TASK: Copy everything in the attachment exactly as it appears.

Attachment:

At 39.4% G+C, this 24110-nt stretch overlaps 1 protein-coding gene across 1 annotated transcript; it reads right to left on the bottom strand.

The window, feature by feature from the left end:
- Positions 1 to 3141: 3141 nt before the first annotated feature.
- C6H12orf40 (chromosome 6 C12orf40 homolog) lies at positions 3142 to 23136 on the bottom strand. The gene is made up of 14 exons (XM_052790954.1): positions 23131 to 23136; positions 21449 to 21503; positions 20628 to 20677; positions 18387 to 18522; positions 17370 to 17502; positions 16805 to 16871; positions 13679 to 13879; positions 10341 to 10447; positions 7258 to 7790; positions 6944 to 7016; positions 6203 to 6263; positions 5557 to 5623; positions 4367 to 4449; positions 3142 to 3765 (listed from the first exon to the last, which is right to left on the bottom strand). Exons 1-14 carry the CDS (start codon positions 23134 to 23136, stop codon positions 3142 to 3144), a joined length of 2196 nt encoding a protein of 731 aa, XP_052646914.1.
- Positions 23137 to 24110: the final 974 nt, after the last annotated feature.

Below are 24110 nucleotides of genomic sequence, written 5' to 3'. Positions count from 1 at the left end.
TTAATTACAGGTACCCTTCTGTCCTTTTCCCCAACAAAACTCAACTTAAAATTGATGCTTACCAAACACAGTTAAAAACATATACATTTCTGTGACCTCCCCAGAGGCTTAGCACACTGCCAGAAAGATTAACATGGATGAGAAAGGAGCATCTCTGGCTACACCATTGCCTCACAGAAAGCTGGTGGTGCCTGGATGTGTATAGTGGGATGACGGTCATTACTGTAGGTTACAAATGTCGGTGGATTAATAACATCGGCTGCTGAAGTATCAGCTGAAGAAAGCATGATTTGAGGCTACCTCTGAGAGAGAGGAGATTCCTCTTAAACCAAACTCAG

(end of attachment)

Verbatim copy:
At 39.4% G+C, this 24110-nt stretch overlaps 1 protein-coding gene across 1 annotated transcript; it reads right to left on the bottom strand.

The window, feature by feature from the left end:
- Positions 1 to 3141: 3141 nt before the first annotated feature.
- C6H12orf40 (chromosome 6 C12orf40 homolog) lies at positions 3142 to 23136 on the bottom strand. The gene is made up of 14 exons (XM_052790954.1): positions 23131 to 23136; positions 21449 to 21503; positions 20628 to 20677; positions 18387 to 18522; positions 17370 to 17502; positions 16805 to 16871; positions 13679 to 13879; positions 10341 to 10447; positions 7258 to 7790; positions 6944 to 7016; positions 6203 to 6263; positions 5557 to 5623; positions 4367 to 4449; positions 3142 to 3765 (listed from the first exon to the last, which is right to left on the bottom strand). Exons 1-14 carry the CDS (start codon positions 23134 to 23136, stop codon positions 3142 to 3144), a joined length of 2196 nt encoding a protein of 731 aa, XP_052646914.1.
- Positions 23137 to 24110: the final 974 nt, after the last annotated feature.

Below are 24110 nucleotides of genomic sequence, written 5' to 3'. Positions count from 1 at the left end.
TTAATTACAGGTACCCTTCTGTCCTTTTCCCCAACAAAACTCAACTTAAAATTGATGCTTACCAAACACAGTTAAAAACATATACATTTCTGTGACCTCCCCAGAGGCTTAGCACACTGCCAGAAAGATTAACATGGATGAGAAAGGAGCATCTCTGGCTACACCATTGCCTCACAGAAAGCTGGTGGTGCCTGGATGTGTATAGTGGGATGACGGTCATTACTGTAGGTTACAAATGTCGGTGGATTAATAACATCGGCTGCTGAAGTATCAGCTGAAGAAAGCATGATTTGAGGCTACCTCTGAGAGAGAGGAGATTCCTCTTAAACCAAACTCAG